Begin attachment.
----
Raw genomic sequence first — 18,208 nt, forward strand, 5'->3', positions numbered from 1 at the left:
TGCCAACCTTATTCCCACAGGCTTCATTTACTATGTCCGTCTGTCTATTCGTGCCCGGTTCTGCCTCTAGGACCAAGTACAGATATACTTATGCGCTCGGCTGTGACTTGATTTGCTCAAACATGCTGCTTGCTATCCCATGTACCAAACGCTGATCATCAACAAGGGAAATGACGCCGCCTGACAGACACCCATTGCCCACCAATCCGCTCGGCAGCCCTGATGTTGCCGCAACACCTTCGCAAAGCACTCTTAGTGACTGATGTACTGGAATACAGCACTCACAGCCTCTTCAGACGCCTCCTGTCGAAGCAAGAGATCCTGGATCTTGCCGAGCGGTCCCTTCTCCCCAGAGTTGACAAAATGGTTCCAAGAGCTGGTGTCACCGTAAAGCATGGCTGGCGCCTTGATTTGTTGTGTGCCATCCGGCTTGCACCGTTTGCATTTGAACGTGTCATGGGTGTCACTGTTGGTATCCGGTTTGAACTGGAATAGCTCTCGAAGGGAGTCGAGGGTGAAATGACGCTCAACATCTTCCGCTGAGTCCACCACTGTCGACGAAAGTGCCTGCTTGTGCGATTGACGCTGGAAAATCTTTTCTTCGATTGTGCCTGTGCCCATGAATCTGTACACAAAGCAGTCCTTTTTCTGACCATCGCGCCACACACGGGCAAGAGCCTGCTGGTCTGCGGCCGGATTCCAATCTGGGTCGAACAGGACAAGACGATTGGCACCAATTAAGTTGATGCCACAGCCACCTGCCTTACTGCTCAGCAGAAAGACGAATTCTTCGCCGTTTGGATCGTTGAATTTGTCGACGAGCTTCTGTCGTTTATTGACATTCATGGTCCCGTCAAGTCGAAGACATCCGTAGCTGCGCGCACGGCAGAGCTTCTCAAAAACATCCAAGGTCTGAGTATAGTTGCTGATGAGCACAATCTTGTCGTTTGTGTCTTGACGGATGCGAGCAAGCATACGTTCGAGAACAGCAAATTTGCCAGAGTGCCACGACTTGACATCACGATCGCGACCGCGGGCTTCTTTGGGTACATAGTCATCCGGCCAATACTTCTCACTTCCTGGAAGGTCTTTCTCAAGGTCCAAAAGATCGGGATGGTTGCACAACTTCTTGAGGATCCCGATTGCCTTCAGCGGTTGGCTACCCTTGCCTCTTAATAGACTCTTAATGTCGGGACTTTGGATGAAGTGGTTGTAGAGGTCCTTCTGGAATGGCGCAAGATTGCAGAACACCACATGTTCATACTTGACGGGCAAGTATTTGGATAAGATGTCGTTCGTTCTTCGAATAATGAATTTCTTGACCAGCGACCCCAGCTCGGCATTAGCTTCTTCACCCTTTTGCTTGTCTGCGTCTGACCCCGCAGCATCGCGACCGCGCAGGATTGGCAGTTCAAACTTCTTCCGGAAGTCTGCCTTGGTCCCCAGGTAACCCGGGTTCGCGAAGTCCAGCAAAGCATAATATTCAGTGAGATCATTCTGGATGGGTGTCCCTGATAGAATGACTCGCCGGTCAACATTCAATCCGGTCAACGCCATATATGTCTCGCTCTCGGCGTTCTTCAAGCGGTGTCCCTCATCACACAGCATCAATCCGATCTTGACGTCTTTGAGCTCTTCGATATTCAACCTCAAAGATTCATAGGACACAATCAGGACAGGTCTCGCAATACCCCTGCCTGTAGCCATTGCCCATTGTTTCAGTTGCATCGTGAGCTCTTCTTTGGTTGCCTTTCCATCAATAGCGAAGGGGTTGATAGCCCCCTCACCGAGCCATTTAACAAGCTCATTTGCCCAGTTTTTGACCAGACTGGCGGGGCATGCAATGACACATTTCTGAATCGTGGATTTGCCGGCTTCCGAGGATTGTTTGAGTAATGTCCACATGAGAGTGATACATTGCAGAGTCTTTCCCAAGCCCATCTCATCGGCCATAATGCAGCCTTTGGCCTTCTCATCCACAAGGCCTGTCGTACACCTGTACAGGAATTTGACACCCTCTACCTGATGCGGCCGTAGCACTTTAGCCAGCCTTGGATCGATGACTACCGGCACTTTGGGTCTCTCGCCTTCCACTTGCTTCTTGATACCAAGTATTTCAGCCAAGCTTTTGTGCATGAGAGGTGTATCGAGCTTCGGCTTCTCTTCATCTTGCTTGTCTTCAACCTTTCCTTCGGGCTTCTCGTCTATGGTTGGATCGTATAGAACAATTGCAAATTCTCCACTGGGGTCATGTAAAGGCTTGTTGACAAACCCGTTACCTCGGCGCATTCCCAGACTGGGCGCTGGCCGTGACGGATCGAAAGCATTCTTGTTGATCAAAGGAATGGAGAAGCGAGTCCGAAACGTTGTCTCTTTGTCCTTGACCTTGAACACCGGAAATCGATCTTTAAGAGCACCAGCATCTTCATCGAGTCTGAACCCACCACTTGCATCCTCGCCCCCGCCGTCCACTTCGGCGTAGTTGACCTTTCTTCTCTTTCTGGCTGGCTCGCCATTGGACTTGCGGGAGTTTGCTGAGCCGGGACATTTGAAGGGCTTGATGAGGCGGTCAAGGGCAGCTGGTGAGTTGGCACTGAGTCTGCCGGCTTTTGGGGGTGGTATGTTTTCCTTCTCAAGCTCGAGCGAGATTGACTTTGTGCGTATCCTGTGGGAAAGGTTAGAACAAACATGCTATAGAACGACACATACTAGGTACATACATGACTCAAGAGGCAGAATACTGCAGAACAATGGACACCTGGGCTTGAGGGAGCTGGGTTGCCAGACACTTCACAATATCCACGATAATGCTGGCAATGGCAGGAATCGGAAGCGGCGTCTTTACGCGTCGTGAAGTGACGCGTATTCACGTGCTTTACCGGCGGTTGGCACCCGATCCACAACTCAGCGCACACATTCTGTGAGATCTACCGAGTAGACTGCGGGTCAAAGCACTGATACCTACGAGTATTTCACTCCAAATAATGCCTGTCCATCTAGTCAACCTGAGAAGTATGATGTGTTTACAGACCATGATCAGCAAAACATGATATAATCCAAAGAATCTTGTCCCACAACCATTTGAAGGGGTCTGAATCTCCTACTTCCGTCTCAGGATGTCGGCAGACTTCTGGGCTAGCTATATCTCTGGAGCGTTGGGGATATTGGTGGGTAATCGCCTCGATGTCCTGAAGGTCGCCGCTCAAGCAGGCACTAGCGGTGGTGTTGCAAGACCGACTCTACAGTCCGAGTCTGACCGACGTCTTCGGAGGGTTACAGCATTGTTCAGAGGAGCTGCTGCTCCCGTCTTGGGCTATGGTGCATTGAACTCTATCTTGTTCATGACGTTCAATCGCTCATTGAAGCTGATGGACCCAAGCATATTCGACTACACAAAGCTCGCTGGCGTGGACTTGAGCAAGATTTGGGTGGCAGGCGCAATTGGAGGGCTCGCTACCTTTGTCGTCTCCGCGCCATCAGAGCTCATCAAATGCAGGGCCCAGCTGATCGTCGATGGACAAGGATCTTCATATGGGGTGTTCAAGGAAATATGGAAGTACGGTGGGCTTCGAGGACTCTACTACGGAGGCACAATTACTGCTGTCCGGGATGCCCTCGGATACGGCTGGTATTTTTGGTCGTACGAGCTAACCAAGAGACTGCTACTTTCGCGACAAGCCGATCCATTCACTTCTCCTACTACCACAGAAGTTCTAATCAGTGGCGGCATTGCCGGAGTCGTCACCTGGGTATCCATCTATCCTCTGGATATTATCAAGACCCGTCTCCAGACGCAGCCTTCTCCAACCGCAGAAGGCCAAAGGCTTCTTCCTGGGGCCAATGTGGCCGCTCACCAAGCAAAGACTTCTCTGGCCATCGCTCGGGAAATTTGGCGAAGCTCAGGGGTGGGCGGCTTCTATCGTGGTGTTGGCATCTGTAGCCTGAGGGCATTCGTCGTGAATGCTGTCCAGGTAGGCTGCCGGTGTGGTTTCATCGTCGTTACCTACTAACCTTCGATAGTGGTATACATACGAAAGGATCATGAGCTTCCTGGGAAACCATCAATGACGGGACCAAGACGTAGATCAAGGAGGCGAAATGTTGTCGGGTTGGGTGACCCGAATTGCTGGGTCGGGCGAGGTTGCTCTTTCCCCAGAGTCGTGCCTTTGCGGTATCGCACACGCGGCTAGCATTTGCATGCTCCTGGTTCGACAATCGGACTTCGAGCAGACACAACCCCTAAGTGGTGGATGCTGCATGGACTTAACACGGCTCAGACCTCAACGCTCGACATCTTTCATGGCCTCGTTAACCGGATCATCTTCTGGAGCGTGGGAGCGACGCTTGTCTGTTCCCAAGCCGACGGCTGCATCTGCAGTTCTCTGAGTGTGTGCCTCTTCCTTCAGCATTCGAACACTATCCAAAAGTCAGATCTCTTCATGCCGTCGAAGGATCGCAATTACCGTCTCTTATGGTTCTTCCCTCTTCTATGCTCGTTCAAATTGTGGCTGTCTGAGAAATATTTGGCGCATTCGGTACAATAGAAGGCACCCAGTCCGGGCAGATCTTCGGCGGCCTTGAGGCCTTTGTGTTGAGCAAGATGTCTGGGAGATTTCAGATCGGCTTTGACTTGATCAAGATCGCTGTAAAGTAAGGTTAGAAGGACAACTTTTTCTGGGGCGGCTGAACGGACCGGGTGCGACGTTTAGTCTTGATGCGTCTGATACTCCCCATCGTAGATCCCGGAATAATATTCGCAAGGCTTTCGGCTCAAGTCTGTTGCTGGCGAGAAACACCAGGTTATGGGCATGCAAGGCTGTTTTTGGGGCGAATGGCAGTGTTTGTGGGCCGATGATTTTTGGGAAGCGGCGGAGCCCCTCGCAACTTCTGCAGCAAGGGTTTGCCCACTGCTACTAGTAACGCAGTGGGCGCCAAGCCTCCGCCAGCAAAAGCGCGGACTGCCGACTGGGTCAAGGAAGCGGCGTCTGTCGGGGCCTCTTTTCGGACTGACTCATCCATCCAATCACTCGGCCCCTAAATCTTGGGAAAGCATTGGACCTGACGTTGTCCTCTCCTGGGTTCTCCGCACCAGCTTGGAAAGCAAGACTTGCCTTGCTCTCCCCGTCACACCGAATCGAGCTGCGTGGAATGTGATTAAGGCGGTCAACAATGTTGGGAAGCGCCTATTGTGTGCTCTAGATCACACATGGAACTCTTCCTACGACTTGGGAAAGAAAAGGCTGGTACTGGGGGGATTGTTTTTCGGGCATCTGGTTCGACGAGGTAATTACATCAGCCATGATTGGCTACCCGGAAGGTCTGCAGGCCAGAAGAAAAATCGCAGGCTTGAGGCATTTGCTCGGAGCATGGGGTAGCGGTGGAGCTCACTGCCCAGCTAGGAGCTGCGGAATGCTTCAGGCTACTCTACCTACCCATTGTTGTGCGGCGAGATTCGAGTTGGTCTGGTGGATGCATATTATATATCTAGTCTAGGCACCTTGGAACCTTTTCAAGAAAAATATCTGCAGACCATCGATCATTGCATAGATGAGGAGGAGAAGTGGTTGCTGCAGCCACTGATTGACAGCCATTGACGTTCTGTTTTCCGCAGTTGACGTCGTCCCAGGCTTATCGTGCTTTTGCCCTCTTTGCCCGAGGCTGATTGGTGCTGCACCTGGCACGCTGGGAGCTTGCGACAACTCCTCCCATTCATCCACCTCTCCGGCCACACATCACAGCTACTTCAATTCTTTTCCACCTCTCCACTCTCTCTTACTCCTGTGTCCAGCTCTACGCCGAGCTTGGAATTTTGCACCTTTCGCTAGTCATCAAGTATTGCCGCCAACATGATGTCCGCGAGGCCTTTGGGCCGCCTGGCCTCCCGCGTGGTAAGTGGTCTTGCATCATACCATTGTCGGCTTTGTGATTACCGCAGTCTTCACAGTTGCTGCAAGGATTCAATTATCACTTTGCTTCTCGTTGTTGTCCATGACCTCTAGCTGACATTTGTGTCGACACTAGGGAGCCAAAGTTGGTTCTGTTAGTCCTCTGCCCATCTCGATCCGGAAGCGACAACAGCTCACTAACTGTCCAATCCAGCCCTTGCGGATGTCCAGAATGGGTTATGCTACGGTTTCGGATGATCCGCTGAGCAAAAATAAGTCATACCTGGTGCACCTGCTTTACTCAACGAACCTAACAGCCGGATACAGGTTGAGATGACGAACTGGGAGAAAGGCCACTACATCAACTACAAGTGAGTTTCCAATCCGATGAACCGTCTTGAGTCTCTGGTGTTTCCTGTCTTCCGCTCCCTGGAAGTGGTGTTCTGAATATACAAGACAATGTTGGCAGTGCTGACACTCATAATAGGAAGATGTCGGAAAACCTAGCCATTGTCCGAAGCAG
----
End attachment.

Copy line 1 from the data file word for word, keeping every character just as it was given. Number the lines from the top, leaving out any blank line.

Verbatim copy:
Raw genomic sequence first — 18,208 nt, forward strand, 5'->3', positions numbered from 1 at the left: